WSSCC had a strong presence at The 6th Africa Water Week conference (AWW6) held in July, with Executive Director Chris Williams addressing the Opening Session’s audience as a Goodwill Messenger and The Global Sanitation Fund (GSF) leading a technical session.
“The issue of women and girls is talked about prominently but how do we turn it into reality?” asked Dr. Williams. He called for greater investment in sanitation to end the widespread practice of open defecation. “If we are to have potable drinking water, we must be open defecation free”.
High level representatives from United Nations Agencies, the African Development Bank, Multilateral and Bilateral Agencies as well as delegates representing NGOS, Civil Society Organizations and the Private Sector participated in the deliberations.
This year’s conference was the first during the Sustainable Development Goals era on the theme of “Setting the Platform for Implementing the SDGs on Water Security and Sanitation”, and was organized under five sub-themes:
• Achieving Universal and Equitable Access to Water and Sanitation for All
• Water Security for Sustainable Development
• Productive Wastewater Management and Sustainable Water Quality
• Building Water and Climate Resilience
• Financing the Implementation of the SDG 6
Throughout the week, sessions addressed key issues under the sub-themes and provided recommendations for action required to achieve universal and equitable access to WASH.
The GSF’s technical session provided an overview of decentralized delivery models through the lenses of five different country programmes. This included discussions on how working with local governmental and non-governmental entities supports achievement of sustainable behavior change to improve access to sanitation and good hygiene behaviours.
The GSF Presentation Credit: WSSCC
Dr Rija Lalanirina Fanomeza, Programme Director of the GSF programme in Madagascar, locally known as the Fonds d’Appui pour l’Assainissement (FAA), shared ideas on the WASH sector and what changes are needed but also expressed optimism in achieving behavior change.
“The Water Sector is investing so much on quality; much more should be invested in Sanitation and Hygiene programming to improve the quality of structures, behavior change and financing to ensure sustainability,” he said.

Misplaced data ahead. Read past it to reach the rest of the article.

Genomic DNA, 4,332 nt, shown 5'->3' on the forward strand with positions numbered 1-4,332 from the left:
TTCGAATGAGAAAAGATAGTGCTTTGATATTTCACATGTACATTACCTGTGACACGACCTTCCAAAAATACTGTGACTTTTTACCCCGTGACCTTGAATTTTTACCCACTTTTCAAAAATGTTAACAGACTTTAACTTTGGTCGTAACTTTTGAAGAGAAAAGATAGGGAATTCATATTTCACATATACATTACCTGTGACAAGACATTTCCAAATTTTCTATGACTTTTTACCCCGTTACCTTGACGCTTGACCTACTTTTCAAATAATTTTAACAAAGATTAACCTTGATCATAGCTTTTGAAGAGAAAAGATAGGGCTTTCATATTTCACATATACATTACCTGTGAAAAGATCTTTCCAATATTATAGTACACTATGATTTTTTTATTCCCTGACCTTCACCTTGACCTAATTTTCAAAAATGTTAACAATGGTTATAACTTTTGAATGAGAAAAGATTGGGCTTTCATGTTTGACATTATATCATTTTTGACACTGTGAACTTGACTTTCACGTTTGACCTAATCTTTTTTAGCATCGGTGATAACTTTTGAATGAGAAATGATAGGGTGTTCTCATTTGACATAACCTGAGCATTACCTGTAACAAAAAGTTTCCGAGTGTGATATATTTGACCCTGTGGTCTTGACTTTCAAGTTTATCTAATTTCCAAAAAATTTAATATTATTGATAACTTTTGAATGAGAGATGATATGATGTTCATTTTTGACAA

“We will continue triggering the mind-set and the capacity for communities to construct and use toilets. Let us meet in 2030 and see the results!”
WSSCC also supported the attendance of participants from Tanzania, Benin, Madagascar, Ghana, Malawi, Nigeria, Kenya, Uganda, and Ethiopia.
They provided feedback on the lessons learnt from the various sessions and on ways that WSSCC could be involved in the future.
Tobias Omufwoko, WSSCC’s National Coordinator in Kenya was one of the attendees who has particularly benefited from the various comments from African Ministers of Water and their call for self-driven initiatives.
Participants from Malawi Credit: Asayire Kapira and Ngabaghila Chatata
“I learnt that the sanitation sector belongs to everyone, but also to no one. We must work on behaviour change for sustainable behaviour change,” Omufwoko stated in a summary report, adding that local governments need to make commitments to monitoring service delivery, and funding.
As for WSSCC’s involvements, he pointed out that there is a need to strengthen systems and structures of the African Civil Society Network on Water and Sanitation (ANEW) and the African Ministers Council on Water (AMCOW) where WSSCC can play a crucial role by mobilizing partnerships for it – specially to support AMCOW’s monitoring systems.
Other feedback was shared by Nanpet Chuktu, Programme Manager of the “GSF-funded” Rural Sanitation and Hygiene Promotion in Nigeria (RUSHPIN) who along with Emmanuel Awe, Chairman of the Programme Coordinating Mechanism (PCM) was part of the WSSCC’s team that made a presentation during the GSF’s technical session.
Chuktu explained in a report how attending The Civil Society Organization (CSO) forum which was held as a preparation for the main conference, has shown a need to strengthen CSO coalitions for greater advocacy.
“It became apparent to me that because we work with a number of CSOs in our GSF programme, it was important for them to see the bigger picture of being influencers of the sector. They can be the drivers for the change we would want to see,” he said in his statement.
Chutku’s conclusions from attending various sessions at the conference was how WSSCC and GSF programmes are unique and are delivering a number of new things in the sector.
“We need to tell our story more, as WSSCC and the GSF country programmes are unique in their delivery models,” he wrote.
He also added that an overall important lesson to be learnt is that strategic partnership and building partners is important.
Organized by AMCOW in conjunction with the African Union Commission, the AWW conference is a flagship water event representing a political commitment at the highest level for creating a platform to discuss and collectively seek solutions to Africa’s water and sanitation challenges.
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